Five Ways to Profit from Your Winter Getaway

5 Ways sunset

Five Ways to Profit from Your Winter Getaway

Winter is here, the weather has turned and the temperature has dropped. It’s time to getaway to sunnier climes … and increase the value of your business into the bargain. In today’s Exit To Success blog, we look at the opportunity afforded to you and your business by a good, long holiday.

It’s a fact of life: the most valuable companies are those which survive and thrive without their owner. A buyer will pay a premium for a company that runs on autopilot and will likewise expect a steep discount for a business that is dependent on its owner.

Seaside

So how about it? See how well your business can function under its own steam this winter by taking an extended vacation – either to the snowfields or further north to chase the sun. Not only will you have a great break, but you’ll also be given the chance to see how things run in your business when you’re not there. It’s likely that some things will go wrong, but you’ll be able use those errors as the raw material for making your business operate more independently of you – subsequently making it more valuable.

Here’s ETS’ five-step plan for profiting from your winter getaway:

When in doubt

1 – Plus One: Schedule your Vacay Plus One Day

Whatever day you plan to return to work post-holiday, tell your employees you’ll be back one day later. That way, you’ll have a full day of uninterrupted time to dedicate to dealing with and understanding what went wrong in your absence. It’s also a peaceful way to return to business after a period of time in holiday mode.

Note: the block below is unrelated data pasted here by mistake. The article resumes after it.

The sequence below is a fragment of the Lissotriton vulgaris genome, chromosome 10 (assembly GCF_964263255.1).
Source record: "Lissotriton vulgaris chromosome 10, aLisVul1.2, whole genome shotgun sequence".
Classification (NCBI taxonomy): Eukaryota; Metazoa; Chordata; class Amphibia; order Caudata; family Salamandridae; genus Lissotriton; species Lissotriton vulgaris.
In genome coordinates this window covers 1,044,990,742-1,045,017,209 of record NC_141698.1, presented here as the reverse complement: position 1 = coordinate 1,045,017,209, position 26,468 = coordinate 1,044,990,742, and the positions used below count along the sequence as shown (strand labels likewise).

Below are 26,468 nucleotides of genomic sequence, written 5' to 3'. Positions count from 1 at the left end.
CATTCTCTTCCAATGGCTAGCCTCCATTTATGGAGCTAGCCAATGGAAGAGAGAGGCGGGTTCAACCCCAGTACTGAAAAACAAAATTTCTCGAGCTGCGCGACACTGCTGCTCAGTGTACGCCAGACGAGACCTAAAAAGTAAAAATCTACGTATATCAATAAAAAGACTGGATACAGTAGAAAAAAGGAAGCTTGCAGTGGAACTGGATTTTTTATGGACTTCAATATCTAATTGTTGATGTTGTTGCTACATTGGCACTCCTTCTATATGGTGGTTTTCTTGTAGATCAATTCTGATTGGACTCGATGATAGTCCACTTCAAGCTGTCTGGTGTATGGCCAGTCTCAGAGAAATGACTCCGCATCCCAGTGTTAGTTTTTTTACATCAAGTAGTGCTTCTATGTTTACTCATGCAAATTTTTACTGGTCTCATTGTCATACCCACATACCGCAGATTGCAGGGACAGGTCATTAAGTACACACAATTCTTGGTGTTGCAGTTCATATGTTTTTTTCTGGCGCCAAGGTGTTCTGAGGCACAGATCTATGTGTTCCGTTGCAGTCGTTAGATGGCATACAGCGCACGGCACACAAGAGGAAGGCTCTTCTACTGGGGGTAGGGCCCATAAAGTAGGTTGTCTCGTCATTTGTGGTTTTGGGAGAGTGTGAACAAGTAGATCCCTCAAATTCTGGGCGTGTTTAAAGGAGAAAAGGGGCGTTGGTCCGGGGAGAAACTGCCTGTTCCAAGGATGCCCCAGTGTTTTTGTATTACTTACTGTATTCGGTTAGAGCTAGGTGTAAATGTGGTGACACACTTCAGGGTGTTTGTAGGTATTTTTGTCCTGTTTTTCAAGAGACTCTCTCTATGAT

2 – Bucket the Mistakes

When you return, make a summary of the things that went wrong and categorize them into one of these ‘buckets’:

  • Mistakes: errors where there is a right and wrong answer.
  • Bottlenecks and stalled projects: initiatives that went nowhere while you were gone because you’re the person leading them.

Sometimes

3 – Correct the Mistakes

The first and easiest place to start is to simply correct the mistakes that were made in your absence. Mistakes are usually made due to a lack of training rather than outright negligence. The ‘right answer’ to your conundrum may be crystal clear in your head, but not immediately obvious to your staff. Update your procedures manual for next time your employees face the same situation. Make sure these instructions are clear, and share them with your team so everyone has them.

 

4 – Unblock your Stalled Projects

As the owner of your business, projects often fall in your lap by default rather than because you’re the best person to lead them. Ongoing ‘owner reliance’ makes it much more difficult to build an independent business.

You will probably discover bottlenecks with projects after you have been away. So to unblock these stalled projects, start by asking yourself if you’re the right person to lead the project in the first place. Categorise your stalled projects into two groups: a) strategic projects you need to lead; and b) non-strategic projects you are leading by default. Hang onto the strategic projects, but delegate the non-strategic projects to someone on your team who is better suited to drive them forward. Give clear direction: be transparent about the times you want them to act alone and when you need to be consulted.

Ritz Carlton

5 – Give every Employee a Blank Cheque

At Ritz Carlton Hotels, they give every employee discretion to spend – without approval from their general manager – up to $2,000 on a guest. The $2,000 figure is a large enough amount to make the message clear: front line employees should act first to make the customer happy, and ask questions later. Many employees know how to make a customer happy but lack the confidence to act. Giving employees some spending authority will speed up the resolution of customer issues and empower your team to do the right thing when you’re not there.

So go ahead and have your winter getaway – if you follow these critical five steps, you may end up with both a relaxing holiday and a more valuable company.

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